I sing in a low, off-key voice . . . until the sound of a lone giggle floats down the hall and under the door. Then it’s joined by another.
Until there’s a full-blown chorus of chuckles going on in the living room.
And Regan’s high-pitched voice informs me, “We can hear you singing One Direction!”
That’s when I remember . . . the fucking baby monitor. I shake my head and laugh at myself. Then I look down into my son’s dark, pensive gaze.
“We’re never going to live this one down. Ever.”
I’m working from home today—because if I’ve learned anything after raising kids, it’s the moment you let your guard down, the second you make plans that don’t revolve around them, they screw with you.
I’m at my desk, halfway through the final read-through of a motion for dismissal, when the door opens, and Chelsea pops her head in. She’s every bit as hot in her late forties as the day she opened that front door and literally took my breath away. I’m a lucky bastard.
I stand up, grab my jacket from the back of my chair, and follow her out. We stop in the den, where Robert and Vivian are stretched out on the couch, watching TV and feeding each other popcorn. They’ve been a couple since middle school—it’s not really that surprising since they were practically attached at the hip before they were even born.
I don’t know if they’ll be together for eternity, like they say they will. They’re young, and life is so very unpredictable. But I know they’ll be friends for the rest of their lives.
“Your mother and I are going to the hospital. Are you coming?”
My son takes after me in build and personality. He’s stubborn and rebellious, but there’s a playfulness to him that I never had—because his childhood was a hell of a lot different from my own. And I’ll never stop being grateful for that. He has his mother’s eyes and her steely but kind resilience. I’m grateful for that, too.
He shakes his dark head. “Nah, but call me after the baby’s born—we’ll come then.”
I take three steps toward the front door, stop, and turn around. “Don’t screw around while we’re out of the house.”
It might seem like an awkward thing to say to my kid—and it is. But I’m a realist, and believe it or not, so are teenagers.
Vivian grins mischievously. “Come on, Uncle Jake—would we do that?”
Vivian is the spitting image of her mother—tiny and pretty, with golden-brown eyes that glow with a soft inner light. But her personality is all her father. And I’ve known Brent Mason for thirty years.
“Yes. You would totally do that.”
She giggles and buries her face in my son’s shoulder. I point my finger at him. “But don’t. Seriously. Ronan’s on his way back from school—he can come home at any minute.”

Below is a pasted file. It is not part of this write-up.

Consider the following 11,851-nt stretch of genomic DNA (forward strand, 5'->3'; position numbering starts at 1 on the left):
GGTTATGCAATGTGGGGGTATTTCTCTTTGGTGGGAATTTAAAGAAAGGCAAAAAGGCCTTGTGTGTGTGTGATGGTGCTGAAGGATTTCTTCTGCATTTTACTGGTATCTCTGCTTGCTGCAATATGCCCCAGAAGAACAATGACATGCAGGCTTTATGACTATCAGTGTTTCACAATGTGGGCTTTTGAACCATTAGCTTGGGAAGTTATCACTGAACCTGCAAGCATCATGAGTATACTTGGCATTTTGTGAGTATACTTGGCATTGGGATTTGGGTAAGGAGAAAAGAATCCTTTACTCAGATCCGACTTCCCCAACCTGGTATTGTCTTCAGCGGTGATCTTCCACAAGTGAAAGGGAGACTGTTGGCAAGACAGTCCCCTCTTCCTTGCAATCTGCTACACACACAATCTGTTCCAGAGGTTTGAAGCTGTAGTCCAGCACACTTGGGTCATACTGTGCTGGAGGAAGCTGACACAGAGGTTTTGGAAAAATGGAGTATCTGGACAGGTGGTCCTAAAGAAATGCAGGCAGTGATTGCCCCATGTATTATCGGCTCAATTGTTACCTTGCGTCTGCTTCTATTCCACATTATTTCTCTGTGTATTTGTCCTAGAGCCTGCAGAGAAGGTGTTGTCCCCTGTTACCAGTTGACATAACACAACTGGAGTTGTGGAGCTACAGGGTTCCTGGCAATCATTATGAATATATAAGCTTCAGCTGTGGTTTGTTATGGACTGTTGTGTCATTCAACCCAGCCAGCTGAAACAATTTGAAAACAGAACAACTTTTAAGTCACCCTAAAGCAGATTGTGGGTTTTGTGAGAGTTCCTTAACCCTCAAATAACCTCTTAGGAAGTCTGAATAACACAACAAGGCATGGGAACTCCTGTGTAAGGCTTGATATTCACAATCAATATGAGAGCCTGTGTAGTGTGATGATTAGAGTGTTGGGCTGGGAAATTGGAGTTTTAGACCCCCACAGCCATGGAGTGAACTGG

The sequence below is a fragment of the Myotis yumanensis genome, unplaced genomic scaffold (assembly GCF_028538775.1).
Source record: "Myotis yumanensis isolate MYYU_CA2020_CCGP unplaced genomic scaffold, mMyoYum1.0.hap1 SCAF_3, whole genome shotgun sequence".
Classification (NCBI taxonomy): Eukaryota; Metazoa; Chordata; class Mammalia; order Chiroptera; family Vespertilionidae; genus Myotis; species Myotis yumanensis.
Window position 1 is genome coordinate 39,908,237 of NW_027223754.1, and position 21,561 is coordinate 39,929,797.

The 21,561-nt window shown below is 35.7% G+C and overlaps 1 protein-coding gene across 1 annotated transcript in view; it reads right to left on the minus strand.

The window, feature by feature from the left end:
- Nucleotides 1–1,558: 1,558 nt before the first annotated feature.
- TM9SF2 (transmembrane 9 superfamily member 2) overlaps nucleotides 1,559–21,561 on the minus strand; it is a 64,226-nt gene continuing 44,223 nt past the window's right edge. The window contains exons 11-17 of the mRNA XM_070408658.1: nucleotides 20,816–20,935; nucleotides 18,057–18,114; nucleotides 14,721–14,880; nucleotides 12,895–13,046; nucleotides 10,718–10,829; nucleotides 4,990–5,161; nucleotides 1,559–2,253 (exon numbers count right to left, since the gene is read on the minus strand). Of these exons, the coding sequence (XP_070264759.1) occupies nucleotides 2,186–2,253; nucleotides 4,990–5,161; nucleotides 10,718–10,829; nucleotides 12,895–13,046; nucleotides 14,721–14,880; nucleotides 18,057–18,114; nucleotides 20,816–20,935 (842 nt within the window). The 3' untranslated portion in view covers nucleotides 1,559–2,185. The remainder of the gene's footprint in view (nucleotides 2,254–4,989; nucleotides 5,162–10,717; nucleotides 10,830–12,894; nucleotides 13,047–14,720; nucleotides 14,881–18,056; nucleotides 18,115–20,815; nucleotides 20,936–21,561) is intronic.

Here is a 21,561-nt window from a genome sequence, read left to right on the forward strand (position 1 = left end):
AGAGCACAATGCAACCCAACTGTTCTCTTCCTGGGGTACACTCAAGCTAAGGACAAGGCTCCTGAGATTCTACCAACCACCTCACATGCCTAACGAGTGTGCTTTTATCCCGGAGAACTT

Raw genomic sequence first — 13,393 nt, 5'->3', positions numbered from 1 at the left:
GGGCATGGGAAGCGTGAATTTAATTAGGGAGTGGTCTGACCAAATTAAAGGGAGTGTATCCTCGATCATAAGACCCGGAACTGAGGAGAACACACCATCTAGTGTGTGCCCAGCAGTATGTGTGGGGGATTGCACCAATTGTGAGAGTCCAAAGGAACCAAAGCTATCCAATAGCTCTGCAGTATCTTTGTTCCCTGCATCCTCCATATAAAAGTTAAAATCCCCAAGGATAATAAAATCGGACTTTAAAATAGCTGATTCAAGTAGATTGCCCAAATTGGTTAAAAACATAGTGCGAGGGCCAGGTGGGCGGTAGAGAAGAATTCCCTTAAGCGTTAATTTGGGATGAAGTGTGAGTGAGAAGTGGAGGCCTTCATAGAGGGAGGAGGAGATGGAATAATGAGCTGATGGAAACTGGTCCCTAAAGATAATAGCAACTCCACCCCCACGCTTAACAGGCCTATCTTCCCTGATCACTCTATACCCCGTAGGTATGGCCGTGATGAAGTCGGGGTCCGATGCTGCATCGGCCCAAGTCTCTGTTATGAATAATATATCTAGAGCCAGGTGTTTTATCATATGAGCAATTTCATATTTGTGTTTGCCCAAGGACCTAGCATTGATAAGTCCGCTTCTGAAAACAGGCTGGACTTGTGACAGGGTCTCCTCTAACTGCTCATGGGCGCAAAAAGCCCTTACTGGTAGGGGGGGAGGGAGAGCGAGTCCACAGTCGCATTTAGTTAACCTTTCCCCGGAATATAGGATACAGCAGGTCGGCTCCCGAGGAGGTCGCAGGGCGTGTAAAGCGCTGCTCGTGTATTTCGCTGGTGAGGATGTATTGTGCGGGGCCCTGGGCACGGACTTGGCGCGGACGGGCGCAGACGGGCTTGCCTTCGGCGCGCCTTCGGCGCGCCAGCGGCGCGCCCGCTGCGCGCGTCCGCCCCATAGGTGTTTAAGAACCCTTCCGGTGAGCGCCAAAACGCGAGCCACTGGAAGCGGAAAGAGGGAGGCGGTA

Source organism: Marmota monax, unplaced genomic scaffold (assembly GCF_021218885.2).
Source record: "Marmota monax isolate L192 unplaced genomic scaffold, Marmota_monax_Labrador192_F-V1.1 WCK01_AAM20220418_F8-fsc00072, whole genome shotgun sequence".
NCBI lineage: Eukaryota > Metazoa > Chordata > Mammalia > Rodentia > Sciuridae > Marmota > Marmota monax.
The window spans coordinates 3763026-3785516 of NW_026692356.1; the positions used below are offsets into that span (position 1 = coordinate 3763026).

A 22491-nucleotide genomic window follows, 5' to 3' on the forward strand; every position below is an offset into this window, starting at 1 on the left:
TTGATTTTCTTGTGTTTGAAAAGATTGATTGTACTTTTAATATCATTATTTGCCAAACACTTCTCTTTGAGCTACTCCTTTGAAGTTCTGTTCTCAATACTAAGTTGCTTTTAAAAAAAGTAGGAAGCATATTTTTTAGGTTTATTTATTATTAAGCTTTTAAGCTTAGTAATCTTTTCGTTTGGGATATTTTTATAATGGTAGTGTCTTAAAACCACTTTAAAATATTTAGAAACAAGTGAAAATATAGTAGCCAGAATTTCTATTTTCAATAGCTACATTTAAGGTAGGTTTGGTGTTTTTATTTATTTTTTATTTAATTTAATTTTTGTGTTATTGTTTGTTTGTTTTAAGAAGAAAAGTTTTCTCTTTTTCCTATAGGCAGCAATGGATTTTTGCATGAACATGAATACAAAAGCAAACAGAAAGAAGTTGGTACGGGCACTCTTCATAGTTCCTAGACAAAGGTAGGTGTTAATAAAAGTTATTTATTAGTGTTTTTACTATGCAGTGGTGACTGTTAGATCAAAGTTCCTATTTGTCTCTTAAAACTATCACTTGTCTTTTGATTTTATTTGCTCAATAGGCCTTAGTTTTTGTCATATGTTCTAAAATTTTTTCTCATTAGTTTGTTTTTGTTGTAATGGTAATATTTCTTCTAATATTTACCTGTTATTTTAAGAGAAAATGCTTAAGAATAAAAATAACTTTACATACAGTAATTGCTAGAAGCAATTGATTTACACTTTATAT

Robert holds up a placating palm. “Relax, Dad. It’s all good. Tell Rory and Lori I said good luck.”
From the doorway, Chelsea says, “See you later, kids. There’s juice in the fridge.”
As we walk down the front steps, my brow furrows at my wife. “Juice? Did you just meet those two? We should be locking down the fucking liquor cabinet.”
She shrugs. “The real stuff is hidden in our closet; I replaced all the bottles in the cabinet with water months ago. If they’re in the mood for a cocktail, they’re going to be disappointed.”
She pokes my ribs. “This is not my first rodeo, Mr. Becker.”
At the hospital, Chelsea and I sit in the waiting room of the maternity floor, drinking bad coffee. Lori’s parents head down to the cafeteria, and about fifteen minutes after they go, Rory McQuaid comes barreling through the double doors, his expression tired but completely elated.
Chelsea squeaks, jumps up, and tackles her nephew. And my smile is so broad, my cheeks ache. After Chelsea eventually relinquishes her hold, I give a back-slapping bear hug of my own.
Rory smirks the same smirk that changed my life.
“She’s great. You guys can come back—they’re ready for visitors.”
We follow him into the cheery hospital room, where his wife reclines against a mountain of pillows. Lori grins when we walk in, her cheeks joyously round. She’s a high school teacher—and so gorgeous she must have to beat those teenage bastards off with a bat. Rory met her when she was a character witness for one of her students—who was also Rory’s client. It wasn’t love at first sight—but it was damn close.
Yeah, Rory is a criminal defense attorney at my firm. He’s sharp, committed, tough—and he has a partiality for defending juvenile cases. He’s not a partner; hasn’t gotten McQuaid added to the firm name just yet . . . but I have no doubt in a few years, he will.
Chelsea lifts the sleeping bundle of baby from the bassinet. She gazes down at him with so much love and sighs, “Oh, honey . . . he’s beautiful. He looks just like you, Rory.”
Lori teases, “We’re really hoping he takes after me personality-wise.”